Commentary | The intersection of gender and climate change

Environmental catastrophe will strike women hardest

ST. JOHN’S — Knowledge of climate change’s irrevocable damage is becoming more common and widely shared. In spite of this, many of us are stuck thinking of climate change as a purely environmental issue, distancing ourselves from the fact that we’re completely dependent on the environment.

Just like any other species, our survival is jeopardized by environmental degradation. It’s time to see climate change as what it essentially is to us – a human issue. A human rights issue.

As the damage to the planet and the depletion of its resources accelerate at a dangerous rate, the distinctly gendered repercussions of climate change are coming to the fore. Beyond the impact on all human beings, climate change is directly linked to women’s rights and gender justice. Because it exacerbates pre-existing inequalities, it is an urgent global issue that needs to be framed with attention to gender.

The Oxfam publication Climate Change and Gender Justice notes that “climate change is not happening in a vacuum…. It is one trend interacting with many others,” including economic liberalization, globalization, conflict, unpredictable government policies, and health risks. Climate change means great injustice for both women and men, but women will bear the burden disproportionately. It poses an increased threat to those suffering from poverty in developing nations – those who have contributed the least to greenhouse gas emissions. And 70 per cent of the 1.3-billion people living in extreme poverty around the world are female, according to Oxfam.

As a social development issue, climate change is pertinent to women’s equality. The minimal feminist and gender-focused study and input on issues and policies related to climate change to date has resulted in the omission of gender issues from the overarching discourse developed globally. For example, 1992’s United Nations Framework Convention on Climate Change omits gender perspectives from its analysis. Our collective interaction with the environment affects every aspect of our existence as humans, so it’s crucial to explore how gender equality will be factored into the discussion as we move forward.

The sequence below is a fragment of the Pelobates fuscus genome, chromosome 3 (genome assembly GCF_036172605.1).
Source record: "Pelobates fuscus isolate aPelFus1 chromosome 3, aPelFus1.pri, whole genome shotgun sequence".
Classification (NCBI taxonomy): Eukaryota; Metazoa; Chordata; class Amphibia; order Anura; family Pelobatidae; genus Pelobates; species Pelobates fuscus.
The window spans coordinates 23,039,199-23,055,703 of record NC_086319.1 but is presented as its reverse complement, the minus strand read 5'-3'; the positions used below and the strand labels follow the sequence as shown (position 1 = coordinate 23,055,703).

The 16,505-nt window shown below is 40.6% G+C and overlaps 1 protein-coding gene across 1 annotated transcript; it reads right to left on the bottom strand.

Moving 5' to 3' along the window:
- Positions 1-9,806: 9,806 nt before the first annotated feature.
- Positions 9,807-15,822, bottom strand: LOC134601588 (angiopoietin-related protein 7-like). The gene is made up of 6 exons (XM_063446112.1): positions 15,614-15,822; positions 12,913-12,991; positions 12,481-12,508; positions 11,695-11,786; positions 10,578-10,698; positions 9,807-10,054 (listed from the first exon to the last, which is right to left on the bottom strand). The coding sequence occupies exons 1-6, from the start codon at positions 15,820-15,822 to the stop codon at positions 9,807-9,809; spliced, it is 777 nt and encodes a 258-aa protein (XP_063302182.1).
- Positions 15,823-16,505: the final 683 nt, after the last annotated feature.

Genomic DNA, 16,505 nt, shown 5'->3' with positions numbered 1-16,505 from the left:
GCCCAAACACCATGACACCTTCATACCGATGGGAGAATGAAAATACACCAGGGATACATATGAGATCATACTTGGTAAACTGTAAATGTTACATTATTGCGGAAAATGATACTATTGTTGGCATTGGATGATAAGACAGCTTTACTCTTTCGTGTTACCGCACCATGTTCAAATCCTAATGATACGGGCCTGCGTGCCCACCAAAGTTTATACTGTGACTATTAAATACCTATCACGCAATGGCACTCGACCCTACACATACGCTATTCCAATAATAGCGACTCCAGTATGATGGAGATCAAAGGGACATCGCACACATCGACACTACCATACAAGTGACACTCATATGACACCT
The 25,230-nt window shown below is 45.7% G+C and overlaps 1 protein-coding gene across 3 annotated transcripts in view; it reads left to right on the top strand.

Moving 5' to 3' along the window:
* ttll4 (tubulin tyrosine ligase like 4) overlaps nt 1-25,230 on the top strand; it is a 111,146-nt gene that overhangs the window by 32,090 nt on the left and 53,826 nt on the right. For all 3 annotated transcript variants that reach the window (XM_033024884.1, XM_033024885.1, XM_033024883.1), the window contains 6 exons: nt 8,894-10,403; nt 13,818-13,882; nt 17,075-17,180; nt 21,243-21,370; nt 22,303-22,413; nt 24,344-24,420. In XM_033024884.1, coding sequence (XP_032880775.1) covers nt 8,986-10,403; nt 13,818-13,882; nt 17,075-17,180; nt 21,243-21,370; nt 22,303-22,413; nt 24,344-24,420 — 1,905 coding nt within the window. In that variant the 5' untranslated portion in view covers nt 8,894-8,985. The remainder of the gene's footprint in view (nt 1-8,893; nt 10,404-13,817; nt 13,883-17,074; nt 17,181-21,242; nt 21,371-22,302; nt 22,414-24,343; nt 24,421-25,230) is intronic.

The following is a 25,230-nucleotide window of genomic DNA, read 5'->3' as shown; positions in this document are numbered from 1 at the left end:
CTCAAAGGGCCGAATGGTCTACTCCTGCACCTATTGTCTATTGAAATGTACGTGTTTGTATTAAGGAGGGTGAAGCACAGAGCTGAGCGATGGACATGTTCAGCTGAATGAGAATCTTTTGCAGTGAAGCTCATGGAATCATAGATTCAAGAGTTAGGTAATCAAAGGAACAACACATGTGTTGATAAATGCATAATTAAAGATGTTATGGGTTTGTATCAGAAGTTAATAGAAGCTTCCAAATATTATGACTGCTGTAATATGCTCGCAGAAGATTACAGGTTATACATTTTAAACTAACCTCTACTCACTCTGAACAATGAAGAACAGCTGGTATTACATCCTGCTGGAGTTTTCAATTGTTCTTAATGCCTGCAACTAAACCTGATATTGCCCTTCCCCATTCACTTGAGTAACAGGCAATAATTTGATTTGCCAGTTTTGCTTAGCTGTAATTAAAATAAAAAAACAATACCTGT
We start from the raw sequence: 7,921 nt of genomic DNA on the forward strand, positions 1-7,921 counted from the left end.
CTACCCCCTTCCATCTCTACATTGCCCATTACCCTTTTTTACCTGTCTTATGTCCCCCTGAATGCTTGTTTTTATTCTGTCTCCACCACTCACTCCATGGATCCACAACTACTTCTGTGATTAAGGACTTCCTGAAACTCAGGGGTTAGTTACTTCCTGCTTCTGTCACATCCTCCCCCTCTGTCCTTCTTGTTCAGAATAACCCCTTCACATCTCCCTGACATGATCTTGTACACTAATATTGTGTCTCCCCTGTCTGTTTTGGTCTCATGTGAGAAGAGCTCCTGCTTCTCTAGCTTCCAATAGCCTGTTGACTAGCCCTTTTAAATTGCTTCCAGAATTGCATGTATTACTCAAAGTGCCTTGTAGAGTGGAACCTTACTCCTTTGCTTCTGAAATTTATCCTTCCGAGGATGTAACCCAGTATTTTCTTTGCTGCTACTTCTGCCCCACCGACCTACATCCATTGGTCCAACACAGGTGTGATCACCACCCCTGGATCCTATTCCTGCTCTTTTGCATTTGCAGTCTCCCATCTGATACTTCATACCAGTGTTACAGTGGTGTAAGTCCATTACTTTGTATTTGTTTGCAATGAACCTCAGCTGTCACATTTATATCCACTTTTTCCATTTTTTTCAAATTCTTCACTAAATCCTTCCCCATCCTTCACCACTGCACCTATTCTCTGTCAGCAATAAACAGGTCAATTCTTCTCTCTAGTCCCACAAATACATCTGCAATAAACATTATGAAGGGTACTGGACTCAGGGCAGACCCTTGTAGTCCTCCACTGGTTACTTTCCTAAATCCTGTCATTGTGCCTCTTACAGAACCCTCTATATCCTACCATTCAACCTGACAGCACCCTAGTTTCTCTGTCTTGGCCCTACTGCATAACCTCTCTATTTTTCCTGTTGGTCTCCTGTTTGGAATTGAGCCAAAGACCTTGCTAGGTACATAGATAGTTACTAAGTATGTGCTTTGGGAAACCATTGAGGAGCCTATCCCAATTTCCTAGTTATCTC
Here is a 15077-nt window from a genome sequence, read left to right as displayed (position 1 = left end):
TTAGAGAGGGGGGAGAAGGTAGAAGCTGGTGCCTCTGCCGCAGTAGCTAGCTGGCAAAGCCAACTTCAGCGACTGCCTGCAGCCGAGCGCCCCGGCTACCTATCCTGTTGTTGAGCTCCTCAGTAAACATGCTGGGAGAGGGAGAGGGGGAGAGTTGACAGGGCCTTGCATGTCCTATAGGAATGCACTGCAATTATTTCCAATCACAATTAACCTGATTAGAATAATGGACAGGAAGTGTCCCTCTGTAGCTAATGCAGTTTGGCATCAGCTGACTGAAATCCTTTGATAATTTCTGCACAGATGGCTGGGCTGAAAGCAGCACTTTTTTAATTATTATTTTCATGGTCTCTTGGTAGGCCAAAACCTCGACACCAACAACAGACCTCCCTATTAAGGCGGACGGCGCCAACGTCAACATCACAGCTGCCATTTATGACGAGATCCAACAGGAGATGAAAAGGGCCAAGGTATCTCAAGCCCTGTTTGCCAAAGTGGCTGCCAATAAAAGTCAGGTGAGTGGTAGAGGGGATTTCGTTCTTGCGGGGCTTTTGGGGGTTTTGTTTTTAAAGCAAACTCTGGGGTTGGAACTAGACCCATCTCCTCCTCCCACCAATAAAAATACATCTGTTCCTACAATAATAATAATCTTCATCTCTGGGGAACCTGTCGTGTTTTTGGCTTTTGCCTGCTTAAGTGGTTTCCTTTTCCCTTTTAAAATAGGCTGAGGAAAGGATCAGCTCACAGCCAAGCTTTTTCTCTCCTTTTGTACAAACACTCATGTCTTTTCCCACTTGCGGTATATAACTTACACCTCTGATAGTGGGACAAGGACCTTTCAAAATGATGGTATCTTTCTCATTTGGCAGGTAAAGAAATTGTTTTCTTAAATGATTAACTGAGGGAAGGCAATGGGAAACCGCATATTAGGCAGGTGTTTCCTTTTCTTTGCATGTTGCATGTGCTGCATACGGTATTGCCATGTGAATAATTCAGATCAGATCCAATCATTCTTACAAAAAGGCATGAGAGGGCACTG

The current climate crisis reflects issues of women’s disadvantage, such as access to resources and domestic responsibilities, and underscores the need for the inclusion of gender-based viewpoints in environmental policy development.

We’re endangering our very survival by failing to curb limitless economic development and industrial expansion, insatiable use of resources, and the effects of global warming. This estrangement from nature that allows humans to feel impervious is especially true of those of us who are far removed, in terms of geography and wealth, from the immediate consequences of global warming.

As a privileged Canadian, I do not and will not experience the repercussions of climate change as intensely as a poor farmer in Asia whose crops are ruined by drought or flood, or a woman whose household workload increases due to prolonged searches for increasingly scarce water. All human beings will become threatened, but it is in poor nations that livelihood depends immediately upon farming, reliable rainfall, and nature’s resources. It is in poor nations that people are more vulnerable to the detrimental changes induced by global warming. Women, being the world’s primary farmers, according to the 2009 report by the United Nations Population Fund, are in turn particularly vulnerable. Climate change, poverty, and gender are interconnected. With climate change aggravating existing inequalities, like gender inequality, many social scientists, scholars, and women’s rights advocates have reached a consensus: climate change must be understood as a human rights and social development issue first and foremost. As the global community moves forward, issues of gender equality should be prioritized in the development of strategies and policies to adapt to climate change.

Zaren White writes for the Muse at Memorial University in St. John’s, Newfoundland. This article originally appeared in the Canadian University Press.


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